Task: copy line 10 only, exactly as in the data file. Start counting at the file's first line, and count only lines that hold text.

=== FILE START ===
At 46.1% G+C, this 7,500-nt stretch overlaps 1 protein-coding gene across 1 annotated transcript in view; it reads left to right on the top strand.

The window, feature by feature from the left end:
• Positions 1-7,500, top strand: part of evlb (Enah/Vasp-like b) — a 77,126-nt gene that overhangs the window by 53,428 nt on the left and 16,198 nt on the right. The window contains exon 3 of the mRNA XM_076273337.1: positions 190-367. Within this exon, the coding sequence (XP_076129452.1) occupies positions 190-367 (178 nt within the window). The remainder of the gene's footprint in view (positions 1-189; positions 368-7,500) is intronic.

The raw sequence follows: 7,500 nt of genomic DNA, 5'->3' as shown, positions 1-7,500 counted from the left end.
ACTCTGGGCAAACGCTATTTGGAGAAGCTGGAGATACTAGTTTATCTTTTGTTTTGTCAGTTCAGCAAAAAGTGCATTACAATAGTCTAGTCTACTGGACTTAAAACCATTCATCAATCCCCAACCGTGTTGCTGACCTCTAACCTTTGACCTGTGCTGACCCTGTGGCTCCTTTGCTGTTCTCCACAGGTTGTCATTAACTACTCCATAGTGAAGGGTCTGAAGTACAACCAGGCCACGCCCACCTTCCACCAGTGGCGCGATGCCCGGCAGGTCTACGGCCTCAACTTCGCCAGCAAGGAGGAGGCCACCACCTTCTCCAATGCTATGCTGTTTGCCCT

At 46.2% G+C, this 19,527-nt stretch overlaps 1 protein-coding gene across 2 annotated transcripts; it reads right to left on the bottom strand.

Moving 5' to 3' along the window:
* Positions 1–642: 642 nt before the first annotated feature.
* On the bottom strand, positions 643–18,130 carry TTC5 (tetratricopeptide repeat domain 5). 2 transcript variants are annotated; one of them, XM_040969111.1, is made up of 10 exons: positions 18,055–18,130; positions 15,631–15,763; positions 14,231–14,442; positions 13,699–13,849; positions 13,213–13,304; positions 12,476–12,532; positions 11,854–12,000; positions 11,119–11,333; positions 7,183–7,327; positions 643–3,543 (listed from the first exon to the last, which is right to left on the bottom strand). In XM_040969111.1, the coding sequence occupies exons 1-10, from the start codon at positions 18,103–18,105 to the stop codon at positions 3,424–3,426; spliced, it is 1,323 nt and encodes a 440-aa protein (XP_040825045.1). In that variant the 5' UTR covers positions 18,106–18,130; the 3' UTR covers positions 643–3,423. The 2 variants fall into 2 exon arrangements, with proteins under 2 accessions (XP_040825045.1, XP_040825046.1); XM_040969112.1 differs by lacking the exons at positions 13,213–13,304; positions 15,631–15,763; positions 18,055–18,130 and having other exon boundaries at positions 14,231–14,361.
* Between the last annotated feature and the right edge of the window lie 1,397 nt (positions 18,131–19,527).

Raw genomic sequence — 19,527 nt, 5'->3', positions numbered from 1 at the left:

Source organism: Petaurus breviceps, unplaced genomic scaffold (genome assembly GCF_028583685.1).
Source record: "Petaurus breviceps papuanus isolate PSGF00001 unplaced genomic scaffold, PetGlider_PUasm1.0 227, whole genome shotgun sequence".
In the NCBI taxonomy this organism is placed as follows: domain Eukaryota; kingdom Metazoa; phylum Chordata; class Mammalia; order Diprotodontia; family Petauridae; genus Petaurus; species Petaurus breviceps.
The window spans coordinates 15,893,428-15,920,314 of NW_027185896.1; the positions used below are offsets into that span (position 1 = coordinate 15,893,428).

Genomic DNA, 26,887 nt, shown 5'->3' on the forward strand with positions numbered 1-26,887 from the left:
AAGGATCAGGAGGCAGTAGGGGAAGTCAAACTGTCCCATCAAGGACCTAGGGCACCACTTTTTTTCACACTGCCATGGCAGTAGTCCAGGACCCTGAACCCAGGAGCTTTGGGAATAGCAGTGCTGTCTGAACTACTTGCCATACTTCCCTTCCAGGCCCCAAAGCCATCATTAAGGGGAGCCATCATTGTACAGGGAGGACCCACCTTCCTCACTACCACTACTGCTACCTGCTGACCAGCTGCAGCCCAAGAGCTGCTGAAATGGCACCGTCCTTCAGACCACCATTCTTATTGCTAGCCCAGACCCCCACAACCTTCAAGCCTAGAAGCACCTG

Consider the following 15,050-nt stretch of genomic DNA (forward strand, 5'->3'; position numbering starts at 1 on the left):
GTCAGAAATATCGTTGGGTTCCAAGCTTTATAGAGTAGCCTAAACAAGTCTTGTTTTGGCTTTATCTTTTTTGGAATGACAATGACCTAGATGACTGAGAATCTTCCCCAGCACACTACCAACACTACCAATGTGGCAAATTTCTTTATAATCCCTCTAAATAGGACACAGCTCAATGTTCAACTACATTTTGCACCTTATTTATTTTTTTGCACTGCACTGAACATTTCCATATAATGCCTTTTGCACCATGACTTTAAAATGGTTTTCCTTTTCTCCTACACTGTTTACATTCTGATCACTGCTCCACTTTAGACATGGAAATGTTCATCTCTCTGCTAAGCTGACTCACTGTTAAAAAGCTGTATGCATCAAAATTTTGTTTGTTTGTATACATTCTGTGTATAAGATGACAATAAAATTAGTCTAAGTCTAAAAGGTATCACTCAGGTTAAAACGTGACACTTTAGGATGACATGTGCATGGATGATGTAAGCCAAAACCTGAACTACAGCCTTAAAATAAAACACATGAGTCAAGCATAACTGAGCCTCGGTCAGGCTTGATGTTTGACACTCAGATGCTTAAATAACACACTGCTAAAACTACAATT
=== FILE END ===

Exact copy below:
* Between the last annotated feature and the right edge of the window lie 1,397 nt (positions 18,131–19,527).